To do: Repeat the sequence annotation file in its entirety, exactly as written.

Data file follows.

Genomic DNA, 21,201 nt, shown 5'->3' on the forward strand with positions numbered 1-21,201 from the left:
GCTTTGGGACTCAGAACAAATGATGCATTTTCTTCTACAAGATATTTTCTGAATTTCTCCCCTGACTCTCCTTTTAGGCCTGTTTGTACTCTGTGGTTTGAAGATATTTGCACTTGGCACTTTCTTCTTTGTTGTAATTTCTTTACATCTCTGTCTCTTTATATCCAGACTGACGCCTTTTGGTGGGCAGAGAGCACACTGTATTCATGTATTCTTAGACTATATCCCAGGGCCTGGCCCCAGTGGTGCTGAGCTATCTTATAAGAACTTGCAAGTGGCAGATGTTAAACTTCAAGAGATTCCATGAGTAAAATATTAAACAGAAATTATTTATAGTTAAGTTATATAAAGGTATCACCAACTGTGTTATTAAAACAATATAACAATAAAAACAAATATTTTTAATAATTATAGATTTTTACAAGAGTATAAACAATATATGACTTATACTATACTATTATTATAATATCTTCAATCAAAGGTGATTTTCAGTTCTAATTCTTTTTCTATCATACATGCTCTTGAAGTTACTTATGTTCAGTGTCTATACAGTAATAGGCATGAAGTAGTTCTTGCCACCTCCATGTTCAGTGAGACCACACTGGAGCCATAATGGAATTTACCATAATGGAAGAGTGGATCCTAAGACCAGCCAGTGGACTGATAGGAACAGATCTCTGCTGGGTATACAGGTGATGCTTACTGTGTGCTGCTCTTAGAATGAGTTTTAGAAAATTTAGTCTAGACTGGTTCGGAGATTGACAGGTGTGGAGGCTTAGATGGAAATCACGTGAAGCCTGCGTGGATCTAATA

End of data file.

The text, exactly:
Genomic DNA, 21,201 nt, shown 5'->3' on the forward strand with positions numbered 1-21,201 from the left:
GCTTTGGGACTCAGAACAAATGATGCATTTTCTTCTACAAGATATTTTCTGAATTTCTCCCCTGACTCTCCTTTTAGGCCTGTTTGTACTCTGTGGTTTGAAGATATTTGCACTTGGCACTTTCTTCTTTGTTGTAATTTCTTTACATCTCTGTCTCTTTATATCCAGACTGACGCCTTTTGGTGGGCAGAGAGCACACTGTATTCATGTATTCTTAGACTATATCCCAGGGCCTGGCCCCAGTGGTGCTGAGCTATCTTATAAGAACTTGCAAGTGGCAGATGTTAAACTTCAAGAGATTCCATGAGTAAAATATTAAACAGAAATTATTTATAGTTAAGTTATATAAAGGTATCACCAACTGTGTTATTAAAACAATATAACAATAAAAACAAATATTTTTAATAATTATAGATTTTTACAAGAGTATAAACAATATATGACTTATACTATACTATTATTATAATATCTTCAATCAAAGGTGATTTTCAGTTCTAATTCTTTTTCTATCATACATGCTCTTGAAGTTACTTATGTTCAGTGTCTATACAGTAATAGGCATGAAGTAGTTCTTGCCACCTCCATGTTCAGTGAGACCACACTGGAGCCATAATGGAATTTACCATAATGGAAGAGTGGATCCTAAGACCAGCCAGTGGACTGATAGGAACAGATCTCTGCTGGGTATACAGGTGATGCTTACTGTGTGCTGCTCTTAGAATGAGTTTTAGAAAATTTAGTCTAGACTGGTTCGGAGATTGACAGGTGTGGAGGCTTAGATGGAAATCACGTGAAGCCTGCGTGGATCTAATA